So I figured I’d try it, because that is sick. The process involves letting steel wool steep in vinegar, the resulting liquid of which forms a chemical reaction with the tannin in the wood to turn it a grey/black, the darkness depends on the amount of tannin in the wood and the number of coats you do.

The steps were:

  1. Take some steel wool, put it in the bottom of an empty parmesan cheese container.
  2. Pour in white vinegar.
  3. Let soak 24 hours.
  4. Strain into a cup to remove any metal bits, which will rust if they get painted onto the wood.
  5. Get to painting (I used a small foam brush).

Be careful with this stuff, since I found that any errant drips (like on my walls!) left a reddish stain wherever they dried.

I’m not sure quite where I went wrong– I painted SEVERAL samples on scrap pieces, all of which turned out a delicious silver grey, but the shelves themselves definitely came out a sort of greyish-brownish. I topped it with a coat of tung oil (what you see on the right), which might have made it browner? It’s still a pretty cool finish, though not exactly what I was going for. I’m still going to count it a success since vinegar and steel wool changed the color of the wood so much. Like, slow down science, you’re blowing my mind.

Then, dress it up! Of course I just HAD to clutter the top up with too much stuff, some of which has already been edited out. I just got so excited.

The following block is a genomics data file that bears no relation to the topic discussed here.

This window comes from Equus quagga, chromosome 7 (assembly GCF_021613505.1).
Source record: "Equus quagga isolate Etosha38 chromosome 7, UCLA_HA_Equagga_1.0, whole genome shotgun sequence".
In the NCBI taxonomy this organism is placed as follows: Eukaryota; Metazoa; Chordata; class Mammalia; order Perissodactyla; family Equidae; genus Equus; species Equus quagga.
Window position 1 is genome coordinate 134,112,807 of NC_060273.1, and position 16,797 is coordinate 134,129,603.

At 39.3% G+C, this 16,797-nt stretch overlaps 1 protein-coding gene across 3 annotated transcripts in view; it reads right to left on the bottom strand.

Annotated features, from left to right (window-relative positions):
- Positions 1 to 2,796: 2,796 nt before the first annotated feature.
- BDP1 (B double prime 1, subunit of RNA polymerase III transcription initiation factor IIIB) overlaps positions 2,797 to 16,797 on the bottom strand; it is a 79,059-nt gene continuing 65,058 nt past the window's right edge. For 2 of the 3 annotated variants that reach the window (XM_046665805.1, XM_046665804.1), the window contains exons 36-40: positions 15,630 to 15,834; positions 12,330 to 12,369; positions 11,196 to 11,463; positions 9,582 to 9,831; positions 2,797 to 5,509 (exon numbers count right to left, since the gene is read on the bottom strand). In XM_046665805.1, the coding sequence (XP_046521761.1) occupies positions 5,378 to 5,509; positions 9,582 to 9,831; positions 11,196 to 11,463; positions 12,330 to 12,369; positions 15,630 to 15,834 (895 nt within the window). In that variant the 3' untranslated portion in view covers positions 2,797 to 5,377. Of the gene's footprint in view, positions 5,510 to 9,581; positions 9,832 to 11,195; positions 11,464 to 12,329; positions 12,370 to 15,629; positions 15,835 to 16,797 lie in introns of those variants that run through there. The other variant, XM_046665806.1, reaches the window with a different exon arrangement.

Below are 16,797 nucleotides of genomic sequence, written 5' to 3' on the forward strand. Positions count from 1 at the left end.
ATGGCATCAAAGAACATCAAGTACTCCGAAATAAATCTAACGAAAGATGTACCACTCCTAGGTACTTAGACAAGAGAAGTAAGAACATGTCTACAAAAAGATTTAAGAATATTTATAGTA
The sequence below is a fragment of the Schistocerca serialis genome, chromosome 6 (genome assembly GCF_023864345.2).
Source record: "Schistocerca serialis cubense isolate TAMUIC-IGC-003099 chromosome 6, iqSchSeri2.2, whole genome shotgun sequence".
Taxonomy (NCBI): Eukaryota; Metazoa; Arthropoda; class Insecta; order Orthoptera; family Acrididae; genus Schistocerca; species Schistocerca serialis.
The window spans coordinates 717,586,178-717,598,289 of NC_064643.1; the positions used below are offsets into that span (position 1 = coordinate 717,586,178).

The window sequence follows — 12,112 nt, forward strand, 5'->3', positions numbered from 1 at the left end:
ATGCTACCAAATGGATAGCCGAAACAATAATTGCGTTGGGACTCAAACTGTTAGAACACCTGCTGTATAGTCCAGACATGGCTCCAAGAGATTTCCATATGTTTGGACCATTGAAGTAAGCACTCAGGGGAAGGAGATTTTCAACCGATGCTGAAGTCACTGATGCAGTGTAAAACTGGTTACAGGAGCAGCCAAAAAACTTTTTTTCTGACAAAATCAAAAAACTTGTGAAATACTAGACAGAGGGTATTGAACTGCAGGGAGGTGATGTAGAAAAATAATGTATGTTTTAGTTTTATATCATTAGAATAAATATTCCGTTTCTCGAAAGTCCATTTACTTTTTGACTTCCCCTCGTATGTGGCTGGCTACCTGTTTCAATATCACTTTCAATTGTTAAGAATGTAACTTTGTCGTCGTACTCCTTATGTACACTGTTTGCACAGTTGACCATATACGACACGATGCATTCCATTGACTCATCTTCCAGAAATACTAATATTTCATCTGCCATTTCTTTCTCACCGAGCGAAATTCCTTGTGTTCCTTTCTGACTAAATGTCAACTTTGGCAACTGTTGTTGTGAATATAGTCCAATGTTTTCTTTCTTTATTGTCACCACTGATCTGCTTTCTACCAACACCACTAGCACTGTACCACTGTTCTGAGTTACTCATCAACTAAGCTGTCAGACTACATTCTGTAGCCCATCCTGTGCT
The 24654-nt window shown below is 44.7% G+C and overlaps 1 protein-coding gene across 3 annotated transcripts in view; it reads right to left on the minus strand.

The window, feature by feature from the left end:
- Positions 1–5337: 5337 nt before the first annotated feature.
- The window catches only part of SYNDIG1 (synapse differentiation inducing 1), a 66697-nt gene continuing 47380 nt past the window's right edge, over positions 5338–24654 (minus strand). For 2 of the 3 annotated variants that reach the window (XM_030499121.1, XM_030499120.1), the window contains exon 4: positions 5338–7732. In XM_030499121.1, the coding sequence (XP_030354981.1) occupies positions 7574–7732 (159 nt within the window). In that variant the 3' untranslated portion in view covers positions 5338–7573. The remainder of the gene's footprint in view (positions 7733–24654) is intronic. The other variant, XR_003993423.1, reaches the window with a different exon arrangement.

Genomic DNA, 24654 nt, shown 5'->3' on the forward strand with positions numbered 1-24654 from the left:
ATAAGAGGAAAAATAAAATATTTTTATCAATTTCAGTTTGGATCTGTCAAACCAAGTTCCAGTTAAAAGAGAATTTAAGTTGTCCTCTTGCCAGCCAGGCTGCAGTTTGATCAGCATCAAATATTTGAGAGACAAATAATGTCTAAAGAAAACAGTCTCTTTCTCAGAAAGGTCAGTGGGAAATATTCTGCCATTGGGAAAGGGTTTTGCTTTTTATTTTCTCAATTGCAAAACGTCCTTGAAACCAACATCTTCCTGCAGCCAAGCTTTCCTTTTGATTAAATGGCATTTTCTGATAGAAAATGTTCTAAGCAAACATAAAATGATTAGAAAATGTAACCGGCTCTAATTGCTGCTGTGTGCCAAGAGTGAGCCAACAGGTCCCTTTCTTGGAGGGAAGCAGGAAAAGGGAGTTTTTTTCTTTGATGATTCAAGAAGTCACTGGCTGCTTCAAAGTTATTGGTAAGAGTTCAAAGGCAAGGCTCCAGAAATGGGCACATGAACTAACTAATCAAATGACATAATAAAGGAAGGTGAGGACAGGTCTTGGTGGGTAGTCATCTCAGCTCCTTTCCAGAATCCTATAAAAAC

I like the idea of the bottom shelf being for books and the top shelf being a nice forum for a rotating display of art and objects. Those are my boring nerdy school books, the cool stuff is on the other side.

Yeah, I switched the picture above the desk to something smaller. It feels more balanced and makes room for the desk lamp, which had to switch sides so the right side of the desk wouldn’t look a hot mess.

There wasn’t a graceful place to put this, so here it is. The budget breakdown:

  • All 1/2″ pipe: $54
  • Screws: $6
  • 1 Can matte black spray paint: $6
  • 2 planks of 7″x74″ Canadian Birch plywood: $66*
  • Vinegar: $2
  • TOTAL: $134

*this could have been a LOT cheaper if I weren’t so insistent, but I wanted that damn ply.

So there you have it, a shelf. I like it.


79 Comments

  1. Very cool. Although I miss the bigger picture above the desk. Does it have a new place somewhere?
    By the way, maybe I will copy your desk. Right now I am struggling to decide between two desk ideas, both using things from my parents basement and one idea would be a ripp-off of your desk. But since I would only build it in the winter holidays I still have plenty of time to decide which way to go!